by Ashton Cooper via blouinartinfo.com
Name: Deborah Kass
City/Neighborhood: Brooklyn, New York
You were recently honored by the New York Foundation for the Arts. How does it feel to be inducted into their Hall of Fame?
Fantastic. It is wonderful to be in the company of Fred Wilson, Andres Serrano, and Christian Marclay, who were the first three artist inductees. My NYFA grant in 1991 was crucial to my development, so I am really so grateful to NYFA for that support and this honor.
Paul Kasmin showed your “4 Barbras” series at Frieze New York. You called Streisand a role model in your NYFA acceptance speech. I’d love to hear more about how Streisand has been a role model.
I also mentioned Hillary Clinton and my grandma Jeannie Kaufax. Barbra is an artist. She is uncompromising, true to her vision, original, ambitious, political, fantastically philanthropic, and creative. She challenges herself constantly. It doesn’t matter what your opinion is of her work, she is one of the most successful female artists who ever lived. She has done it being absolutely true to herself. Barbra is one of the top charitable givers in Hollywood. And my god, she is almost single handedly funding the major research being done on women and heart disease and personally responsible for raising public awareness! (Not to mention all the other causes the Streisand Foundation funds.) But you should definitely ask Beyonce about Barbra. I am pretty sure Barbra is one of her role models, too.
Do you know if Streisand has seen the “Barbra” works?
Yes, she owns one, a “2 Silver Barbras” painting.
What project are you working on now?
It might be best described as “feel good objects for feel bad times,” because so far it is mixed media.
What’s the last show that you saw?
Rochelle Feinstein’s “Love Your Work.”
What’s the last show that surprised you? Why?
I was pretty shocked when Will got killed on “The Good Wife.” Didn’t see it coming. The blogosphere went crazy the next day.
Describe a typical day in your life as an artist.
I wish there was such a thing as a typical day. Get to the studio around 10:15. Sometimes have breakfast at Little Purity Diner in Park Slope with Pattie for a “breakfast meeting,” as we love to call them. Get to the studio, work, organize, answer email. Work out for hour in the studio. Eat lunch. Work.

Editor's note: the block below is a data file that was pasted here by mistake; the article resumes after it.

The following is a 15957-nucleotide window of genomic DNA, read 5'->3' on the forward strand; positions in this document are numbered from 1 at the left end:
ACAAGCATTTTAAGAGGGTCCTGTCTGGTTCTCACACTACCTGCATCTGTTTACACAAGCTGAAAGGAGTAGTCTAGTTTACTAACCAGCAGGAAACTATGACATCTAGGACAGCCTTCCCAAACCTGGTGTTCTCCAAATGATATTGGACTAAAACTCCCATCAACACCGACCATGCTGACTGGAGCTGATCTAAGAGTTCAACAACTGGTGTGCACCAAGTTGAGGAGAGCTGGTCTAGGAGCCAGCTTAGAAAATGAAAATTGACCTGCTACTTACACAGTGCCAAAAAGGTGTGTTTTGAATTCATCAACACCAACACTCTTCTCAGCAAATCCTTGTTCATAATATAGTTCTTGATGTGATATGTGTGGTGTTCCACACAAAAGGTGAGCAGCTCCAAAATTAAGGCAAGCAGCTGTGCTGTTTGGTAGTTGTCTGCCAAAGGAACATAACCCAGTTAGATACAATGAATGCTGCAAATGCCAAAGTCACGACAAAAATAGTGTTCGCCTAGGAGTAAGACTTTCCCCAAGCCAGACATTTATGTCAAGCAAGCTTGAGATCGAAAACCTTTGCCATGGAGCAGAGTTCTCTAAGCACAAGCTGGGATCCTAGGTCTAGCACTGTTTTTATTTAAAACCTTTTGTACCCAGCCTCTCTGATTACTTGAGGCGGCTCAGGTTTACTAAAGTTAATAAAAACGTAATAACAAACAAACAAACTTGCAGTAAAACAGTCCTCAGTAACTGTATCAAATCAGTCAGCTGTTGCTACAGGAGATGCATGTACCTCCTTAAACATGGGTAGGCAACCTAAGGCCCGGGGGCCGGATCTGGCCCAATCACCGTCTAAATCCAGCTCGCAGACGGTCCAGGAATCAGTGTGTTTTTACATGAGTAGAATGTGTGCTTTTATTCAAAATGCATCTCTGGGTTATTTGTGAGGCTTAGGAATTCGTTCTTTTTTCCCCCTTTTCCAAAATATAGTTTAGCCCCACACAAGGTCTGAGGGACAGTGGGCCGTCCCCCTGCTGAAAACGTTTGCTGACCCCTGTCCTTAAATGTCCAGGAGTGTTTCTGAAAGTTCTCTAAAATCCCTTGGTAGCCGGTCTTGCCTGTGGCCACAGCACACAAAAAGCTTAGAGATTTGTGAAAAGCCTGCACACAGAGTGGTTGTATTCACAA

Do you make a living off your art?
What’s the most indispensable item in your studio?
The Jonathan Schwartz Show stream at thejonathanchannel.org
Where are you finding ideas for your work these days?
The Jonathan Schwartz Show stream, Ryan Murphy, Beyonce. Always Sondheim.
Do you collect anything?
What is your karaoke song?
I cannot sing, to my life-long disappointment. Not even in the shower.
What’s the last artwork you purchased?
Robert Indiana’s beautiful print; one of The Hartley Elegies” from Artspace commemorating Marsden Hartley, his lover, German Officer Baron Von Freyburg; and Hartley ‘s abstract painting, all at once.
What’s the first artwork you ever sold?
“Dogs Come Home is The Rain.” When I was 20. It was a cross between Jim Dine and Jasper Johns with a cartoon twist. Katha Politt’s parents bought it.
What’s the weirdest thing you ever saw happen in a museum or gallery?
At the moment almost everything seems weird to me.
What’s your art-world pet peeve?
Right now I don’t have a single pet peeve.
What’s your favorite post-gallery watering hole or restaurant?
Bottino. I am old school.
Do you have a gallery/museum-going routine?
No, I don’t have a routine.
What’s the last great book you read?
“The Blazing World” by Siri Hustvedt and “Act One” by Moss Hart
What work of art do you wish you owned?
Titian’s “Venus of Urbino.”
What would you do to get it?
What’s opposite of acquisitive? I definitely don’t want to own it. Too much responsibility!|
What international art destination do you most want to visit?
Waiting with bated breath to see the prehistoric cave paintings in France and Spain this fall.
What under-appreciated artist, gallery, or work do you think people should know about?
There are entire categories of humans who are underappreciated in the art world, as they are in the real world, starting with a huge category: women.
Who’s your favorite living artist?
Too close to call.
What are your hobbies?
What’s a hobby?